Anyway, like I said, I was thinking more piracetam, oxiracetam, aniracetam, pramiracetam, phenylpiracetam, nefiracetam, coluracetam, fasoracetam, Noopept (technically not a racetam but an AMPAkine), etc. They each have their own unique pharmacological profile, and depending on what you want out of it can dictate which one(s) you take; e.g,. if you want something calming, you would probably go more for aniracetam, or less commonly, nefiracetam, whereas if you want more stimulating ones, you could go for oxiracetam, pramiracetam, phenylpiracetam, and/or Noopept (Noopept is kind of in the middle, both calming and stimulating).

Fasoracetam is supposed to be good for ADHD, especially if you have mGluR mutations (it agonizes all three metabotropic glutamate receptors (mGluR). Aniracetam, coluracetam, and phenylpiracetam are supposed to be good for depression, so I've read. 

Aniracetam is a fat soluble racetam that is believed to reduce depression and anxiety (possibly a result of its effects on D2 and 5-HT2A receptors and probably others...) and increases memory/learning. It desensitizes AMPA glutamatergic receptors in your brain which increases the effectiveness of glutamatergic signaling resulting in better focus and concentration, and causes up to 200%-300% more acetylcholine release in your brain, leading to improved memory and recall. As an AMPAkine, it tends to be stimulating, but not amphetamine/methylphenidate-kind of stimulating. (Personally, aniracetam is sedating, and it is like that for some minority of people.) Anecdotally, it causes increased auditory perception and visual acuity, as well as sociability.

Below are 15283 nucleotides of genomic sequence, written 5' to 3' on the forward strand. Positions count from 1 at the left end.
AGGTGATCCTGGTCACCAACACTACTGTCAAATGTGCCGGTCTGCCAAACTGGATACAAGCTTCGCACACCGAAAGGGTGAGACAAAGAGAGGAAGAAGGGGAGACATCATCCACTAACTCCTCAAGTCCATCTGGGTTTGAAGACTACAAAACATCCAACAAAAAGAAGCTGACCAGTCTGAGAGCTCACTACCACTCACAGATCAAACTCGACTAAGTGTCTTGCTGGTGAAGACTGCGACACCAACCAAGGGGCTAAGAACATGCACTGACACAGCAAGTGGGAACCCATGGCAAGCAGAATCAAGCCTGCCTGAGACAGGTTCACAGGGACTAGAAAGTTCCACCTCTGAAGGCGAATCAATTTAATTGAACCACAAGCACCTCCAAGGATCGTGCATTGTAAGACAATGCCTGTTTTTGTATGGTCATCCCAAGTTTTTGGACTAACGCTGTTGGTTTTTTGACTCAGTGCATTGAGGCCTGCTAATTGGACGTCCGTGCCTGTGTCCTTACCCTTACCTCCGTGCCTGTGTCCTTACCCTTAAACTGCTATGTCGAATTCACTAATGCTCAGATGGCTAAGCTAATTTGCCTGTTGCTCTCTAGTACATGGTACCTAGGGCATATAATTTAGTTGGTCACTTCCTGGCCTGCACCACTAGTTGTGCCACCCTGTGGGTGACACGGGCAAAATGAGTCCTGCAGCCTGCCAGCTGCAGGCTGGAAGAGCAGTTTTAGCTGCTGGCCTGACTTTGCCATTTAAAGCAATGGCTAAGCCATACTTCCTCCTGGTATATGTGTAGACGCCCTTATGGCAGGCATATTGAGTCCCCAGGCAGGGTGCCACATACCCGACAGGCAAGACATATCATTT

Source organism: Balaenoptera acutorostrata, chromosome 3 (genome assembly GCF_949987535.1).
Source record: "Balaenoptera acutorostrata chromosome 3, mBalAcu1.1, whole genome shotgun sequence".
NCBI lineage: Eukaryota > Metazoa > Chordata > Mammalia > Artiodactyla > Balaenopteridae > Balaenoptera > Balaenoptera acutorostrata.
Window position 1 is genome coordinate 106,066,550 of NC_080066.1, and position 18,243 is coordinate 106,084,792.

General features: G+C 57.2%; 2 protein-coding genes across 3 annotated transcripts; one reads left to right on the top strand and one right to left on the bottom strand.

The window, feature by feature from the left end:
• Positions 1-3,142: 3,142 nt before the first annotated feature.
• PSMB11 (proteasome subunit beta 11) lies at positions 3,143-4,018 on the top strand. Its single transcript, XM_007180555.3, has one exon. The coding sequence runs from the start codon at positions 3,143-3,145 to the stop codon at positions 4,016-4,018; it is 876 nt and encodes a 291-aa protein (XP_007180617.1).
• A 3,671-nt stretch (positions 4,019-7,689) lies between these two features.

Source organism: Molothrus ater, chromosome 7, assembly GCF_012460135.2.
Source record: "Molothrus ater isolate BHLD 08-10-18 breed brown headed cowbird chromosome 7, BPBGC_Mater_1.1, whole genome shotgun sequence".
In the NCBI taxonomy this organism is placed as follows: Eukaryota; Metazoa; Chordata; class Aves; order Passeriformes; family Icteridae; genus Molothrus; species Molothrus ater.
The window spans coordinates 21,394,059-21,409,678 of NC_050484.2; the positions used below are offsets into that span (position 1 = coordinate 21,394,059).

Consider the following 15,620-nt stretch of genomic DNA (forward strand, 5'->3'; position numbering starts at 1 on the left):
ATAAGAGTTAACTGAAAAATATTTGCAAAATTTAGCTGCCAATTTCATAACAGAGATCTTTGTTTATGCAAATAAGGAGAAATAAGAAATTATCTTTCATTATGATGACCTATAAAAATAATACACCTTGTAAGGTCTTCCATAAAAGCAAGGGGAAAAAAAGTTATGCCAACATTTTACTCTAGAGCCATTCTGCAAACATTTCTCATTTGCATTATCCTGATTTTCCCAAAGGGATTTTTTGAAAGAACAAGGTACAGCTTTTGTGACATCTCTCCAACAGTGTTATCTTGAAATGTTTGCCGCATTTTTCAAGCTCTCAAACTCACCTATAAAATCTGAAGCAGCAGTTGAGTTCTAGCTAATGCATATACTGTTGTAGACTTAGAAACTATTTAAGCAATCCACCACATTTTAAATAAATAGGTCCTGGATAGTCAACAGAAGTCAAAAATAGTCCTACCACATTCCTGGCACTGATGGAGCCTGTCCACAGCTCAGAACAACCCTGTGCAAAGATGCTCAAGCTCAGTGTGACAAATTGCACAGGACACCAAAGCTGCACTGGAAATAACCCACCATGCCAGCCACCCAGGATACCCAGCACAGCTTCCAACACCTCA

Nefiracetam, a fat soluble racetam, in addition to controlling NMDA receptor signalling, protecting against neuroexcitotoxicity from too much glutamatergic neurotransmission, as well as potentiating nicotinic acetylcholinergic receptors, boosting the release of both glutamate and GABA, it modulates GABA levels in the brain, reducing GABA levels when it's too high and increasing GABA levels when it's too low, enhancing GABAergic neurotransmission on GABAA receptors. That's just a few of its mechanisms of action.